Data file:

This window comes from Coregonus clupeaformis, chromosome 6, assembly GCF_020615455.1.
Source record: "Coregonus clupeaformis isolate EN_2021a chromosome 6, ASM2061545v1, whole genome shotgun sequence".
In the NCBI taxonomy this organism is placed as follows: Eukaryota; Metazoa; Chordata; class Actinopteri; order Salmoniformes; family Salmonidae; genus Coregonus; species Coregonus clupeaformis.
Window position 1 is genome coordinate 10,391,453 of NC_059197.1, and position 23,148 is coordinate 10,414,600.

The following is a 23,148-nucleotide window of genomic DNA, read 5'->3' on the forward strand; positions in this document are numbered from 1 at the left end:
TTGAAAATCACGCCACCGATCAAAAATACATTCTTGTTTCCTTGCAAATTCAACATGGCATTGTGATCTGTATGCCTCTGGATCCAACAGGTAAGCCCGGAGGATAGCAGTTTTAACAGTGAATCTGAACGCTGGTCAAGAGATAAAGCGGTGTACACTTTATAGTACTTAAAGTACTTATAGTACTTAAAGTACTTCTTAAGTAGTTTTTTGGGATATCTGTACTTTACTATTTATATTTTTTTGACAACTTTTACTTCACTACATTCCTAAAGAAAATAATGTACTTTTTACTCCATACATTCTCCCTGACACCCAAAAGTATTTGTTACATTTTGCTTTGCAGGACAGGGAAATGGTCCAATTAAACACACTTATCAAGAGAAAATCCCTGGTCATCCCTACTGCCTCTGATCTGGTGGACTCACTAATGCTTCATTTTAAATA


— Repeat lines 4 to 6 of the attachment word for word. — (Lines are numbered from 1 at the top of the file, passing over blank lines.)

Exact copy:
Window position 1 is genome coordinate 10,391,453 of NC_059197.1, and position 23,148 is coordinate 10,414,600.

The following is a 23,148-nucleotide window of genomic DNA, read 5'->3' on the forward strand; positions in this document are numbered from 1 at the left end:
TTGAAAATCACGCCACCGATCAAAAATACATTCTTGTTTCCTTGCAAATTCAACATGGCATTGTGATCTGTATGCCTCTGGATCCAACAGGTAAGCCCGGAGGATAGCAGTTTTAACAGTGAATCTGAACGCTGGTCAAGAGATAAAGCGGTGTACACTTTATAGTACTTAAAGTACTTATAGTACTTAAAGTACTTCTTAAGTAGTTTTTTGGGATATCTGTACTTTACTATTTATATTTTTTTGACAACTTTTACTTCACTACATTCCTAAAGAAAATAATGTACTTTTTACTCCATACATTCTCCCTGACACCCAAAAGTATTTGTTACATTTTGCTTTGCAGGACAGGGAAATGGTCCAATTAAACACACTTATCAAGAGAAAATCCCTGGTCATCCCTACTGCCTCTGATCTGGTGGACTCACTAATGCTTCATTTTAAATA